Tag Archives: github

Reverse values into variables in tmplr

tmplr is a versatile templating tool that lets you quickly create a repository from a template customized for your needs. By running a recipe it can substitute placeholder variables with your own values making the repository truly your own. For example it can update package.json with dynamic values from git context. It can do much more, put for the purpose of this post we will concentrate on literal values in code files.

Let’s say you have a JavaScript code that performs some AWS SDK/CDK actions, and it requires AWS account IDs – for dev and prod deployment. In a regular repo you would define config.js something like this:

const awsAccounts = {
   dev: '1234567890',
   prod: '0987654321'

But if we’re building a template repo – we don’t want to hardcode those values. Instead we could use tmplr placeholder variables:

const awsAccounts = {
   dev: '{{ tmplr.dev_account_id }}',
   prod: '{{ tmplr.prod_account_id }}'

Save this file as config.tmplr.js – it becomes our template. A user of your template then can create a tmplr recipe:

  - read: dev_account_id
    eval: '1234567890'
  - read: prod_account_id
    eval: '0987654321'
  - copy: config.tmplr.js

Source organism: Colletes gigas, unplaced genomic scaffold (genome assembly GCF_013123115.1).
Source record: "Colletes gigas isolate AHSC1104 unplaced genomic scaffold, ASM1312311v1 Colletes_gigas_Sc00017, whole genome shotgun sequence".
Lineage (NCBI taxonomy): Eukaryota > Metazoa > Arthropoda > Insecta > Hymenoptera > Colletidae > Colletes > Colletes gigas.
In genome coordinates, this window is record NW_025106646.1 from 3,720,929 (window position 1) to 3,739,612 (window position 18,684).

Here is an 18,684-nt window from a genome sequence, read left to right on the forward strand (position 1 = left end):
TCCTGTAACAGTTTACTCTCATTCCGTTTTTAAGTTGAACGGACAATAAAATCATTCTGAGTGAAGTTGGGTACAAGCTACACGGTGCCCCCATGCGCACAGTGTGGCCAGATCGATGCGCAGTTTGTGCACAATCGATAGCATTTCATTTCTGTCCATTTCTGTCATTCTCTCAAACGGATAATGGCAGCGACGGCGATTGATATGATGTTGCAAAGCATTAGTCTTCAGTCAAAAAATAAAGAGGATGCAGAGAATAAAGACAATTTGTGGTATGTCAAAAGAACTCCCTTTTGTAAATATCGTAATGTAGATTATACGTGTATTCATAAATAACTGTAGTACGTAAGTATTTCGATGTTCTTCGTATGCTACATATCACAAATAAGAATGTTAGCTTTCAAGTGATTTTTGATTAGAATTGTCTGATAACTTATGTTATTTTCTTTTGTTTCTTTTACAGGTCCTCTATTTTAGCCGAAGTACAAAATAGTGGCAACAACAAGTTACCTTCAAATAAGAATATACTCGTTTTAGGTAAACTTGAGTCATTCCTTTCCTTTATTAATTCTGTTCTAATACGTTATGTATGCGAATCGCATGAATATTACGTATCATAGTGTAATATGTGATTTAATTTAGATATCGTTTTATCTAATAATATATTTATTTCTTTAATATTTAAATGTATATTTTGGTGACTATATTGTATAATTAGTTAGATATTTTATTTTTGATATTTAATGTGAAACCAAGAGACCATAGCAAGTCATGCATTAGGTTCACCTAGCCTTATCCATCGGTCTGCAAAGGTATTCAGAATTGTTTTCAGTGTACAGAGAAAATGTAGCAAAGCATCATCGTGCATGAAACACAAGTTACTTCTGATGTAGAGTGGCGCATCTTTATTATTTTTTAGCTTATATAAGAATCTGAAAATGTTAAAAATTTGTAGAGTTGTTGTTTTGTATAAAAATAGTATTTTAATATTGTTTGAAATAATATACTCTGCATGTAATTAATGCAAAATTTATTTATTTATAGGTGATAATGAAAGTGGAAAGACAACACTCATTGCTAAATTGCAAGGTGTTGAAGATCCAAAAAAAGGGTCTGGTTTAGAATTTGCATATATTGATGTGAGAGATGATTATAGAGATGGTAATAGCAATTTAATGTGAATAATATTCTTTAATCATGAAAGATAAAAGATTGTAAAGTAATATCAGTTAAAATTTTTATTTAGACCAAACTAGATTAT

to: config.js

then save this it into .tmplr.yml file into repo root, and run tmplr cli command – it will create config.js file from config.tmplr.js substituting variables for values from the recipe.

It works great, but there is a problem. Continue reading →

Easily verify yourself on Mastodon with GitHub

Mastodon unlike Twitter doesn’t have official (or paid, thanks Elon Musk) verification badge for account profile, but it does offer a way to verify yourself – by placing following link tag into HTML of a website/page you own (your blog for example):

<a rel="me" href="https://your.instance/@YourHandle">Mastodon</a>

where “your.instance” and “@YourHandle” are the Mastodon server you use and your profile handle respectfully. But what if you want to verify yourself with your GitHub profile? An ideal place would be something like a README.md file. Unfortunately every link placed into a markdown file automatically gets rel="nofollow", so it’s a no-go. But there is a way to do this. Continue reading →